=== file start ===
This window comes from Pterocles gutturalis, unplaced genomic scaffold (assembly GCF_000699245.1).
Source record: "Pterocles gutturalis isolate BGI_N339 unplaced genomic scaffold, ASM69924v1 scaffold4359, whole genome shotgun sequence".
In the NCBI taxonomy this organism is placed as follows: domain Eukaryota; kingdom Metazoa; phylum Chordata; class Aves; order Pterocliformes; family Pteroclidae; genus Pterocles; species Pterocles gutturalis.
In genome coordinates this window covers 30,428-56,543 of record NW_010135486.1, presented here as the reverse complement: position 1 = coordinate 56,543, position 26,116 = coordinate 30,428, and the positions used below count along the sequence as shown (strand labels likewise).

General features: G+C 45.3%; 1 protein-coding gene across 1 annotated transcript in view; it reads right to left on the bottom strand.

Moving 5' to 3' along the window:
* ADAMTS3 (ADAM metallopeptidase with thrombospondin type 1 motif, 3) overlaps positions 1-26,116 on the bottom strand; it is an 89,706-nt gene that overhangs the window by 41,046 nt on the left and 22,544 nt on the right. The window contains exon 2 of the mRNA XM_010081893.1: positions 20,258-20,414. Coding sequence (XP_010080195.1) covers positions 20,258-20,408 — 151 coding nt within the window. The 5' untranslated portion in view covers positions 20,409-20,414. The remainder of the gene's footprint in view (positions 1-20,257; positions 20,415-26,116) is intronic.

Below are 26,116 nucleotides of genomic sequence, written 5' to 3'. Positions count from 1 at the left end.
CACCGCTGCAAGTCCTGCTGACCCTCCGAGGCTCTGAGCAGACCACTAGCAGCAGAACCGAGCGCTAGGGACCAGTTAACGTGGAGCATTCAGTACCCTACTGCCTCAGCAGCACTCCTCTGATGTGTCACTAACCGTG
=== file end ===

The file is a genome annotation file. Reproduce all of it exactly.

This window comes from Pterocles gutturalis, unplaced genomic scaffold (assembly GCF_000699245.1).
Source record: "Pterocles gutturalis isolate BGI_N339 unplaced genomic scaffold, ASM69924v1 scaffold4359, whole genome shotgun sequence".
In the NCBI taxonomy this organism is placed as follows: domain Eukaryota; kingdom Metazoa; phylum Chordata; class Aves; order Pterocliformes; family Pteroclidae; genus Pterocles; species Pterocles gutturalis.
In genome coordinates this window covers 30,428-56,543 of record NW_010135486.1, presented here as the reverse complement: position 1 = coordinate 56,543, position 26,116 = coordinate 30,428, and the positions used below count along the sequence as shown (strand labels likewise).

General features: G+C 45.3%; 1 protein-coding gene across 1 annotated transcript in view; it reads right to left on the bottom strand.

Moving 5' to 3' along the window:
* ADAMTS3 (ADAM metallopeptidase with thrombospondin type 1 motif, 3) overlaps positions 1-26,116 on the bottom strand; it is an 89,706-nt gene that overhangs the window by 41,046 nt on the left and 22,544 nt on the right. The window contains exon 2 of the mRNA XM_010081893.1: positions 20,258-20,414. Coding sequence (XP_010080195.1) covers positions 20,258-20,408 — 151 coding nt within the window. The 5' untranslated portion in view covers positions 20,409-20,414. The remainder of the gene's footprint in view (positions 1-20,257; positions 20,415-26,116) is intronic.

Below are 26,116 nucleotides of genomic sequence, written 5' to 3'. Positions count from 1 at the left end.
CACCGCTGCAAGTCCTGCTGACCCTCCGAGGCTCTGAGCAGACCACTAGCAGCAGAACCGAGCGCTAGGGACCAGTTAACGTGGAGCATTCAGTACCCTACTGCCTCAGCAGCACTCCTCTGATGTGTCACTAACCGTG